Sunday, March 7, 2010

Covered Wagon Girl

I have a friend who used to tease me a lot that she wouldn't be surprised at all to drive by our house and see a covered wagon in the driveway. I think she decided this primarily based on our decisions to home school our children and go without cable tv for a while. (I think it was the cable tv decision that really pushed her over the edge...we live so far from a large city that if you don't get cable--or satellite--you pretty much don't get nothin' ! ;-)

Somehow this came up again the other day. I was saying that when Todd was alive there really was some part of me that romanticized that way of life and kind of wanted us to pack up and "go out west" away from all the busyness of life and keep things simple. However, I knew the realities of having to stuff my own mattress or wring the chicken's neck were not really what I craved...or part of my "go west" fantasy. (One of my friends said it so well, "I want to be out in the fresh air and large spaces during the day, but I want to go to McDonald's when it's time to eat." ;-)

So I started thinking about what exactly attracted me to that picture of life. I stumbled upon something that really resonated inside of me...Ma's china least I think it was a shepherdess ;-) She had one cherished knickknack that she carefully packed and unpacked (only after Pa had put up a special shelf for it) each time the family moved. One...can you imagine having only one cherished knickknack instead of the the hundreds (if not thousands) of "un"cherished knickknacks we collect and move around with us? I think maybe that this romanticized/sanitized version of Little House I crave has to do with the uncluttered lifestyle they chose to live. They often left many of their possessions behind as they loaded up the wagon to move out--all of them things they had built or prepared with their own hands, putting in much care, time and energy. Each time the Ingall's arrived at a new homestead, the entire family had to help prepare it because they had walked away (or driven--in their covered wagon, of course) from almost everything I would consider necessities and would never leave behind. What would it mean to not be so attached to so many "things"--even the things in which we have invested much of our care, time and energy?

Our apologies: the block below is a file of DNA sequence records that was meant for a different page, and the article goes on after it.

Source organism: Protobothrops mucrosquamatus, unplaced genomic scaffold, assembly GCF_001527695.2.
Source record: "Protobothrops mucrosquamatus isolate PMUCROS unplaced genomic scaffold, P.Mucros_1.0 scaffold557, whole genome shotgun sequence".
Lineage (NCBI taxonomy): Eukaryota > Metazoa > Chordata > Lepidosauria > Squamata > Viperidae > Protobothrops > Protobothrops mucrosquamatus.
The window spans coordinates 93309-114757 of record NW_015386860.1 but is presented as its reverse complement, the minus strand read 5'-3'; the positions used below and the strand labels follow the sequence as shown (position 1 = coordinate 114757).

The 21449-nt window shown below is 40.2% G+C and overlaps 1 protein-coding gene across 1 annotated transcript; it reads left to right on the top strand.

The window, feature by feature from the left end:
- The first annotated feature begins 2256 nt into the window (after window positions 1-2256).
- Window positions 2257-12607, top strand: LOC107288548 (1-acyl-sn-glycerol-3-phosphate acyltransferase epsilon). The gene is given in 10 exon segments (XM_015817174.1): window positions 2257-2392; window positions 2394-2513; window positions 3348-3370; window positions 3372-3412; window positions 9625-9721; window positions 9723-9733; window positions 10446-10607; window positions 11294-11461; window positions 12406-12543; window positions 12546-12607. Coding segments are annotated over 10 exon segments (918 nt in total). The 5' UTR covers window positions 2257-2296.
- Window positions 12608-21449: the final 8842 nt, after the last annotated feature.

I would appreciate your prayers regarding this for I know that on my own I will be deceived and potentially end up bringing all my "stuff" with me (and I think you probably understand I mean this on more than one level). I am hoping that with this new move, I will choose wisely. Choose what special treasures to take with me and what to leave behind.


  1. shannon says her daughter adelaide told a friend "i like camping when its in a hotel."

  2. I will pray for wisdom in packing for you. Before we moved we got rid of and threw out a LOT of stuff (which we couldn't have given away). Even so, I kept unpacking boxes and saying repeatedly "why did I bring THIS?" I still got rid of some things after we moved. I could think clearer about it after we moved.
    Regarding the covered wagon comment-Chan's college friends who think we are weird because we homeschool joked about us being at home building our own stove. :)Erin

  3. Susan, don't be surprised if this comes from 'ameliahazy'. That is my daughter's gmail account. I agree with Adelaide. I have always wanted to go on a walking vacation in Europe where I walk and see the countryside and towns during the day and sleep in a nice soft bed at night. I remember a poignant scene from Little HOuse when the dog walked along behind the wagon on one of their moves. Love, Julia Weaver